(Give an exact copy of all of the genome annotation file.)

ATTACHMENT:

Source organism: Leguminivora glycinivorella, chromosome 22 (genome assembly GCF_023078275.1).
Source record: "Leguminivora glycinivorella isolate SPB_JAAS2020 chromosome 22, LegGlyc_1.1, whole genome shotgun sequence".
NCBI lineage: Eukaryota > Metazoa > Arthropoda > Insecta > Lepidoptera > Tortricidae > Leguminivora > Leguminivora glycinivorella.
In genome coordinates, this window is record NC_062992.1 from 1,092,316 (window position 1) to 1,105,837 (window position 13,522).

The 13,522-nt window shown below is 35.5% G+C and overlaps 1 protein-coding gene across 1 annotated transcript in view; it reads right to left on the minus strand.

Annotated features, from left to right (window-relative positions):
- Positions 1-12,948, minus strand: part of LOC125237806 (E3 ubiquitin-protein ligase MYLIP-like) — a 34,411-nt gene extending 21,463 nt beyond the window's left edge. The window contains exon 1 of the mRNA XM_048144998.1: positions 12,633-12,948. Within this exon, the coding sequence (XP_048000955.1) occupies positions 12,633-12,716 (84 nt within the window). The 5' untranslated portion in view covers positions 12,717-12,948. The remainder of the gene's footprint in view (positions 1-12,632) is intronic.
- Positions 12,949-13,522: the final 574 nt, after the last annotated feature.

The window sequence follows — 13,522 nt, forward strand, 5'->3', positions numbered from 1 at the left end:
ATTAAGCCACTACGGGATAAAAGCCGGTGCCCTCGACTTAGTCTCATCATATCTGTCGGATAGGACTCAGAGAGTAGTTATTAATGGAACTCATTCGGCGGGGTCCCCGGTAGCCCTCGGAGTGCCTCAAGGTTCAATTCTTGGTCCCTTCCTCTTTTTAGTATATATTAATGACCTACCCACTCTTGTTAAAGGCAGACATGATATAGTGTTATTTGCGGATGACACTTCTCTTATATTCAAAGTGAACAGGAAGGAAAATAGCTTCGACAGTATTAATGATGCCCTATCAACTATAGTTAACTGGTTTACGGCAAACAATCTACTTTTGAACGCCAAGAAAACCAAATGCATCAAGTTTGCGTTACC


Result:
Source organism: Leguminivora glycinivorella, chromosome 22 (genome assembly GCF_023078275.1).
Source record: "Leguminivora glycinivorella isolate SPB_JAAS2020 chromosome 22, LegGlyc_1.1, whole genome shotgun sequence".
NCBI lineage: Eukaryota > Metazoa > Arthropoda > Insecta > Lepidoptera > Tortricidae > Leguminivora > Leguminivora glycinivorella.
In genome coordinates, this window is record NC_062992.1 from 1,092,316 (window position 1) to 1,105,837 (window position 13,522).

The 13,522-nt window shown below is 35.5% G+C and overlaps 1 protein-coding gene across 1 annotated transcript in view; it reads right to left on the minus strand.

Annotated features, from left to right (window-relative positions):
- Positions 1-12,948, minus strand: part of LOC125237806 (E3 ubiquitin-protein ligase MYLIP-like) — a 34,411-nt gene extending 21,463 nt beyond the window's left edge. The window contains exon 1 of the mRNA XM_048144998.1: positions 12,633-12,948. Within this exon, the coding sequence (XP_048000955.1) occupies positions 12,633-12,716 (84 nt within the window). The 5' untranslated portion in view covers positions 12,717-12,948. The remainder of the gene's footprint in view (positions 1-12,632) is intronic.
- Positions 12,949-13,522: the final 574 nt, after the last annotated feature.

The window sequence follows — 13,522 nt, forward strand, 5'->3', positions numbered from 1 at the left end:
ATTAAGCCACTACGGGATAAAAGCCGGTGCCCTCGACTTAGTCTCATCATATCTGTCGGATAGGACTCAGAGAGTAGTTATTAATGGAACTCATTCGGCGGGGTCCCCGGTAGCCCTCGGAGTGCCTCAAGGTTCAATTCTTGGTCCCTTCCTCTTTTTAGTATATATTAATGACCTACCCACTCTTGTTAAAGGCAGACATGATATAGTGTTATTTGCGGATGACACTTCTCTTATATTCAAAGTGAACAGGAAGGAAAATAGCTTCGACAGTATTAATGATGCCCTATCAACTATAGTTAACTGGTTTACGGCAAACAATCTACTTTTGAACGCCAAGAAAACCAAATGCATCAAGTTTGCGTTACC